Sen. Jeff Flake (R-Ariz.) won’t run for re-election in 2018, The Arizona Republic first reported. Flake spoke about his decision on the Senate floor Tuesday, railing against the “appalling features of our current politics” and arguing that lawmakers should “never regard as normal the regular and casual undermining of our democratic norms and ideals.” [HuffPo]

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Republicans Ruin Everything They Touch

It may be true, as its title suggests, that the pension plan outlined last week by Matt Bevin and Republican legislative leaders is “keeping the promise.” But what promise and to whom? Certainly, it doesn’t keep a promise to current or future public workers and retirees that they will retire with financial security. [H-L]

Once upon a time, an insurgent candidate defeated Hillary Clinton, the most prepared potential president in U.S. history, after a nasty, close and historic race. [HuffPo]

Anyone deliberately ignorant enough to claim a soccer stadium in Louisville is going to push wages higher is an asshole. That’s not remotely based in reality. It’s not going to happen. If anything, they’ll hire the lowest common denominator for work and pay them the lowest rate that’s legally possible. It happens in every development in Louisville and it’s not changing any time soon. But this is Attica Scott, the woman who refused to answer questions about her residency when she initially ran for Metro Council. So it’s not surprising she’d put false hope out there to fluff up liberals in wealthy parts of the city. [C-J/AKN]

The two Honduran women told nearly identical stories to the immigration courts: Fear for their lives and for the lives of their children drove them to seek asylum in the United States. [Reuters]

State Librarian and Kentucky Department for Libraries and Archives (KDLA) Commissioner Terry Manuel announced that Madison County Clerk Kenny Barger has received a grant totaling $17,302 from the KDLA to preserve and manage local government records. [Richmond Register]

It was about 10 a.m. on Aug. 12 when the melee erupted just north of Emancipation Park in Charlottesville, Virginia. [ProPublica]

It’s been 10 years since Kentucky judges received a raise, placing judicial salaries in the commonwealth 48th among the 50 states. [Ronnie Ellis]

With the White House under fire over its handling of the deaths of four U.S. soldiers in Niger, questions are rising about the deadly ambush. [ThinkProgress]

The Boyd County Public Library is operating on a $3.1 million budget and will likely have about $5 million in reserve this fiscal year. The library – like the school districts, volunteer fire departments and health department in Boyd County – is a special taxing district. The bulk of the library’s budget – 84 percent – is funded by property taxes. [Ashland Independent]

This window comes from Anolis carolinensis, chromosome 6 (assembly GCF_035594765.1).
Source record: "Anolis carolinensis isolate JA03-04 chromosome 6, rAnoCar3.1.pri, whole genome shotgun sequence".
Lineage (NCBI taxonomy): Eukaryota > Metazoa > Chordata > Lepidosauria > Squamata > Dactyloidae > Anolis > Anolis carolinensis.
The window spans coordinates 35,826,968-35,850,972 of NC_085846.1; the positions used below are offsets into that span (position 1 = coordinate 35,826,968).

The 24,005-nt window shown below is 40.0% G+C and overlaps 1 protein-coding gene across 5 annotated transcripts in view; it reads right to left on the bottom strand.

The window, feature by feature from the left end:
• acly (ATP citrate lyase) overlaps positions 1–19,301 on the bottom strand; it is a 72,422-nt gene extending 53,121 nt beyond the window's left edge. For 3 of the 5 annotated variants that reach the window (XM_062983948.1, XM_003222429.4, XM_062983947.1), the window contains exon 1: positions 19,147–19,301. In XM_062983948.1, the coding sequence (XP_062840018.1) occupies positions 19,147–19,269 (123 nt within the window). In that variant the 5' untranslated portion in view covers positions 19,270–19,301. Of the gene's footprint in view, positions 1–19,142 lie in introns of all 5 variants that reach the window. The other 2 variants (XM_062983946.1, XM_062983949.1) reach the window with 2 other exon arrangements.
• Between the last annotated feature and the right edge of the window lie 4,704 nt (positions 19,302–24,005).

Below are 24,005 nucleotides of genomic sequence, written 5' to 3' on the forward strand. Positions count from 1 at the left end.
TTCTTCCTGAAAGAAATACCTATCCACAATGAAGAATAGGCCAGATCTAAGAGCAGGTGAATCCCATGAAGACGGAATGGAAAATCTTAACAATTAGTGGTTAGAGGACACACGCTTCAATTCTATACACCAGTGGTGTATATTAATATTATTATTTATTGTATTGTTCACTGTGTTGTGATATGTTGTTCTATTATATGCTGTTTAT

The Environmental Protection Agency has published a list of 10 toxic threats it will evaluate first under a law passed last year intended to crack down on hazardous chemicals. [NY Times]

Sometimes you have to wonder if the folks running Morehead State University know their ass from a hole in the ground. [The Morehead News]

Authoritarian bullshit. The White House flashed its authoritarian streak again on Friday when press secretary Sarah Huckabee Sanders said it was “highly inappropriate” for journalists to fact-check a false claim by Chief of Staff John F. Kelly. [WaPo]

This sort of thing happened repeatedly in Montgomery County. I reported on it for a few years. Kids ‘escaped’ school on a regular basis, roamed around in traffic, you name it. It was a nightmare situation. Valarie Honeycutt Spears just twiddled her thumbs over those stories. [H-L]

For 27 years, Erwin Marks helped design military aircraft, missiles, drones and even solid rocket boosters for the space shuttle. The work was a good fit for Marks, who’d left the Navajo Nation to study design engineering technology at Brigham Young University in the 1980s. But after almost three decades, Marks had grown tired of the hiring and layoff cycles every few years as federal contracts were awarded and expired. [HuffPo]

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Republicans Have Bungled Pension Reform

Parents slaughter their helpless children during 24 hours of insane violence. An Army nurse falls in love in Amish country and solves a murder mystery. A mighty Thoroughbred claims the first Triple Crown in a quarter-century. The Turtleman pokes a hole in the ceiling and out pours a torrent of rats. These stories have one thing in common: Kentucky taxpayers opened their wallets to bring them to the screen through a financial gift called “film incentives.” [John Cheves]

Never forget that this lazy-ass bigot dodged the draft. A Florida congresswoman described Donald Trump’s phone call to the widow of a soldier killed during an ambush in Niger as “insensitive” after the president reportedly said the man “must’ve known what he signed up for.” [HuffPo]

No, Tom Jurich is absolutely not worth his pay. He’s yet another Six Flags Over Jesus fraud. In a written defense of suspended University of Louisville Athletic Director Tom Jurich released Monday, attorney Allison M. Stemler takes issue with news reports about her client’s pay package, and says he’s worth every penny. [C-J/AKN]

Republicans are just fucking stupid lately. If Indiana state Rep. Jim Lucas had his way, journalists would be required to register with state police in order to report the news. [ThinkProgress]

Pornography publisher Larry Flynt is offering “up to $10 million” to anyone who produces information that leads to Donald Trump’s impeachment and removal from office. [H-L]

A cybersecurity researcher who said he was recruited to vet hacked Hillary Clinton emails last year by a GOP operative tied to President Donald Trump’s campaign team has been interviewed by special counsel Robert Mueller, Business Insider has learned. [Business Insider]